I thought it might be a good restart to this project to give a little background on who I am, so you can see how my passion for all things ocean and seafood began.
I am the only adopted daughter of two lawyers, raised in Salt Lake City, Utah, some seven hundred miles from the nearest ocean. The closest large body of water to me– which the city is named for – is nearly nine times saltier than the ocean. Brine shrimp are about the only organisms that can survive in it.
San Diego was my family’s favorite vacation spot starting from the time I was seven, and this was the first place I ever experienced the ocean. Since my parents started me swimming before I could walk, it took my dad hours to coax me out of the waves.
While my connection to the big blue and its creatures (particularly octopus) came early on, my affection for seafood did not. I was about the pickiest child you can imagine, what I ate for the first decade of my life can be counted on two hands. Grilled salmon fillets dipped in ranch, and fish n’ chips was about as adventurous as I got. Ironically, considering my current profession, sushi was completely out of the question.
It wasn’t until a trip to Norway with my great aunt at the age of twelve, that my palate began to branch out a little (though I still balked at the idea of trying mussels on a spring break trip to Washington, DC with my folks three years later) What really sealed the deal was moving to the Pacific Northwest to attend Emily Carr University of Art and Design. It is nearly impossible not to fall in love with food in Vancouver. Between the proximity to the ocean and the mix of cultures, there’s a wealth of aquatic influenced cuisines to be explored.
After five years in school, I was brought back home to care for my mother during a time of critical illness, from which she has since made great recovery. It was heart-wrenching being torn from the ocean - among so many other things - and I swore to myself I would find a way of maintaining my connection to it. Once my mother's health had found steady footing again there was time for me to find my first job after graduating. Since the moment I started art school, I had faced the teasing though sometimes condescending question of "well...what exactly are you going to do with your degree?" often aimed at me from those in less right brained derived professions.
I did what many millennials in a similar situation would, started on Craigslist. The first add I answered stated "sushi apprentice, no experience necessary," for a bar/sushi restaurant combo in Park City, Utah. I almost immediately received a reply, set an interview with the owner the next day, and landed the job.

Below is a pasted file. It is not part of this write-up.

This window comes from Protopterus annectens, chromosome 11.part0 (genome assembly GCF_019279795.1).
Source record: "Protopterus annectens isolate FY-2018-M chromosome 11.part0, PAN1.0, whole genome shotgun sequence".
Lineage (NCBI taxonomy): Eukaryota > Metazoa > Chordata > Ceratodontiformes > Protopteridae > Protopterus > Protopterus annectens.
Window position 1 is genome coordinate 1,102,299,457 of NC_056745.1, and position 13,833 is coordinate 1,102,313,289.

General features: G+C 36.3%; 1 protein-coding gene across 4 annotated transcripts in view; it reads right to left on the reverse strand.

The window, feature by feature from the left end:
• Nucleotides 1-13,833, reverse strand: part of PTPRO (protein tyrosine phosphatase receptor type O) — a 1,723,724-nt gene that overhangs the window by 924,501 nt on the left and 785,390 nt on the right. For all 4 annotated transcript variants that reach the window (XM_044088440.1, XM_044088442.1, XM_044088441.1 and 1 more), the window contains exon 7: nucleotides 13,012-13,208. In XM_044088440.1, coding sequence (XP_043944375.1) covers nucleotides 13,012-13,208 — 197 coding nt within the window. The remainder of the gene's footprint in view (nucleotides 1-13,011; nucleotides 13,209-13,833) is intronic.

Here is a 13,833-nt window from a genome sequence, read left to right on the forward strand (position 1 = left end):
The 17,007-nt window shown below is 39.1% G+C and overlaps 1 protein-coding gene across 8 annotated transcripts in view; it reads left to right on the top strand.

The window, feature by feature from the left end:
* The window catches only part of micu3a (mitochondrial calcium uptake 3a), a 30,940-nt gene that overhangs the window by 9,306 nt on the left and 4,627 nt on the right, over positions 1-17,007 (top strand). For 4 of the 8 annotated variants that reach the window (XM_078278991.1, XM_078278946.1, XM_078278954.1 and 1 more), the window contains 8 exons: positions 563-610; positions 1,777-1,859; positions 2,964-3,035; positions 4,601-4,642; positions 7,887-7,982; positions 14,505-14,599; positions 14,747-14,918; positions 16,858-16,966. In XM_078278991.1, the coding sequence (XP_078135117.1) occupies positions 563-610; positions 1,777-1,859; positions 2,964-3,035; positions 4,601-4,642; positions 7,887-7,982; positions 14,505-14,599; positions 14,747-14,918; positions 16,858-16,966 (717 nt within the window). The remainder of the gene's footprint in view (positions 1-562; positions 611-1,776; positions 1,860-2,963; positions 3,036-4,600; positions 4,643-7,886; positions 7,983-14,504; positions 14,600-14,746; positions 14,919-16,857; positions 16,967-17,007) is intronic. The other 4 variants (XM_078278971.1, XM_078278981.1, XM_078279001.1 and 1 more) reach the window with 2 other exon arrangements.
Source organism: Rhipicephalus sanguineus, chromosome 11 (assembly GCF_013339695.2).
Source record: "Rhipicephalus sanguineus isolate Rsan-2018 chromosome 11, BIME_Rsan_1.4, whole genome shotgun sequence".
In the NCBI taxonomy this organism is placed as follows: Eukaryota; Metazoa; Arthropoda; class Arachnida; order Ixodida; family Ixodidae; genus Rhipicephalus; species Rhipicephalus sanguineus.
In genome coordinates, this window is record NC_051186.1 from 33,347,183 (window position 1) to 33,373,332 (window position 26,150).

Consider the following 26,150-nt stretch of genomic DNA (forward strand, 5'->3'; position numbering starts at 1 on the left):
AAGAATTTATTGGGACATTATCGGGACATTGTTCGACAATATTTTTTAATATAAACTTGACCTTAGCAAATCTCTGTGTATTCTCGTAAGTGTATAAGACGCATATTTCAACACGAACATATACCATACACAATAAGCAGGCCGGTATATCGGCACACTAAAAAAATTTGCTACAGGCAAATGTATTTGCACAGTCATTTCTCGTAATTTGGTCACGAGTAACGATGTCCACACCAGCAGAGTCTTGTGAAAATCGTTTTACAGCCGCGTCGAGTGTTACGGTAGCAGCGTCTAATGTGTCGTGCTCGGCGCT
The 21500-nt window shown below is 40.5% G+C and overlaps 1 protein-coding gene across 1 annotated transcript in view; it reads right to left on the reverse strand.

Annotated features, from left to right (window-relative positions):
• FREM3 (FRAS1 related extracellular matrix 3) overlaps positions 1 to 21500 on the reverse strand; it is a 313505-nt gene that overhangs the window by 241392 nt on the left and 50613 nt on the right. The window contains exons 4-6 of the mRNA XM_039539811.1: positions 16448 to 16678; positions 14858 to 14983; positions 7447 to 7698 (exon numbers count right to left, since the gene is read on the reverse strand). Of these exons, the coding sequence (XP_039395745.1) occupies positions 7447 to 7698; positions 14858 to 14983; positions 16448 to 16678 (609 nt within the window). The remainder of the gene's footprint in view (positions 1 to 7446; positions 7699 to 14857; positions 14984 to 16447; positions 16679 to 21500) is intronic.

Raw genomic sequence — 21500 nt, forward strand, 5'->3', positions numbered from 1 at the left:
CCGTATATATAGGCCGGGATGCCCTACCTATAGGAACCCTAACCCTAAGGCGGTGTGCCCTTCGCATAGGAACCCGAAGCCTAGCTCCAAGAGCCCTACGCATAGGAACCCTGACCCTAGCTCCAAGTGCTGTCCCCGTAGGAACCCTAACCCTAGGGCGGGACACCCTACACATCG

I fell in love with the sushi-making process immediately, but after working for just over a month, which included a half hour canyon drive in the middle of winter and limited business at that location my energy for the position was waning. That's when I met Stan.
After a particularly grueling - and by grueling I mean mind numbingly slow - shift, I wandered downstairs for a beer and sat next to a gruff talking, tattoo covered man. A couple drinks in and I struck up conversation, what followed was an impassioned hour long talk about sushi and the restaurant industry. It ended with Stan, who I quickly learned knew anybody who was anybody in the Utah food scene, offering to find me a job closer to home with better training.
During our chat I had mentioned that my family home was a block from one of the oldest and most traditional Japanese restaurants in Salt Lake, Kyoto. I had grown up eating there, and it was the first spot I had ever tried sushi (albeit only California rolls and the occasional tentative taste of a Spider roll).
As it turned out Stan knew their head chef, Peggi Ince-Whiting (who I mentioned in a previous post). Right there in front of me, he sent her a message, then shook my hand and said his goodbyes. The next morning I woke up to a text from him telling me to walk down to Kyoto that morning before opening, and Peggi might have a chance to speak with me.
Our first conversation went pretty much like this...
"Hello, you're Addison? I spoke with Stan about you this morning. I can start you one to two days a week and see how things work out from there."
Easiest job interview ever. Whatever I had said to Stan the night prior made an impression, and I owe that and him the incredible progression of my career ever since. I have been at Kyoto just over a year now, and I adore every moment of it.
Needless to say this is a career that chose me, not the other way around. Now when people asked what I did with my degree, I very proudly answer that I am a sushi chef.
Sidenote: The title Addie-san is a play off my name that is affectionately used at work. -San is a respectful suffix applied onto names in Japanese. Addison, Addie-san, get it? Almost as though it was meant to be.